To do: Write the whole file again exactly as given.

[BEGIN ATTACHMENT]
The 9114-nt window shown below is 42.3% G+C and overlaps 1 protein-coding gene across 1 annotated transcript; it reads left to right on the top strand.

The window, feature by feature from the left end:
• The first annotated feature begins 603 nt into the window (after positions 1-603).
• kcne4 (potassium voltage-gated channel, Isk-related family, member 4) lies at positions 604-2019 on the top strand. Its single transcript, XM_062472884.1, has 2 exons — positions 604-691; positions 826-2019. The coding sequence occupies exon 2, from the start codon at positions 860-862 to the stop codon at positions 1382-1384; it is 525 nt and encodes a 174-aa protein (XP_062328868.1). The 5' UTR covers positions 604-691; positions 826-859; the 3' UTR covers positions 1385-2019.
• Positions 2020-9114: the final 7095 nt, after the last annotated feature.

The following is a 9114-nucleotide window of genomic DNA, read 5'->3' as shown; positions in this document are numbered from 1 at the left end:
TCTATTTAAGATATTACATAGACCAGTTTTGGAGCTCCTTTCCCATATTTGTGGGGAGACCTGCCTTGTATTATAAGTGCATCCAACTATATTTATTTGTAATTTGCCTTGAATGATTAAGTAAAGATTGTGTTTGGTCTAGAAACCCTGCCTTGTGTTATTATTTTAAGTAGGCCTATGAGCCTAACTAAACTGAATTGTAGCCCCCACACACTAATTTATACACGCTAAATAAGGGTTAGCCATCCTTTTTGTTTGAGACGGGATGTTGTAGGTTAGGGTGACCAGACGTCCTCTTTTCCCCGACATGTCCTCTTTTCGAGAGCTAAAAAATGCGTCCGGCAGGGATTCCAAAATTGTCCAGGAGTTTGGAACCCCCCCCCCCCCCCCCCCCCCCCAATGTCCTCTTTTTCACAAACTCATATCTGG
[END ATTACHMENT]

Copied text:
The 9114-nt window shown below is 42.3% G+C and overlaps 1 protein-coding gene across 1 annotated transcript; it reads left to right on the top strand.

The window, feature by feature from the left end:
• The first annotated feature begins 603 nt into the window (after positions 1-603).
• kcne4 (potassium voltage-gated channel, Isk-related family, member 4) lies at positions 604-2019 on the top strand. Its single transcript, XM_062472884.1, has 2 exons — positions 604-691; positions 826-2019. The coding sequence occupies exon 2, from the start codon at positions 860-862 to the stop codon at positions 1382-1384; it is 525 nt and encodes a 174-aa protein (XP_062328868.1). The 5' UTR covers positions 604-691; positions 826-859; the 3' UTR covers positions 1385-2019.
• Positions 2020-9114: the final 7095 nt, after the last annotated feature.

The following is a 9114-nucleotide window of genomic DNA, read 5'->3' as shown; positions in this document are numbered from 1 at the left end:
TCTATTTAAGATATTACATAGACCAGTTTTGGAGCTCCTTTCCCATATTTGTGGGGAGACCTGCCTTGTATTATAAGTGCATCCAACTATATTTATTTGTAATTTGCCTTGAATGATTAAGTAAAGATTGTGTTTGGTCTAGAAACCCTGCCTTGTGTTATTATTTTAAGTAGGCCTATGAGCCTAACTAAACTGAATTGTAGCCCCCACACACTAATTTATACACGCTAAATAAGGGTTAGCCATCCTTTTTGTTTGAGACGGGATGTTGTAGGTTAGGGTGACCAGACGTCCTCTTTTCCCCGACATGTCCTCTTTTCGAGAGCTAAAAAATGCGTCCGGCAGGGATTCCAAAATTGTCCAGGAGTTTGGAACCCCCCCCCCCCCCCCCCCCCCCCAATGTCCTCTTTTTCACAAACTCATATCTGG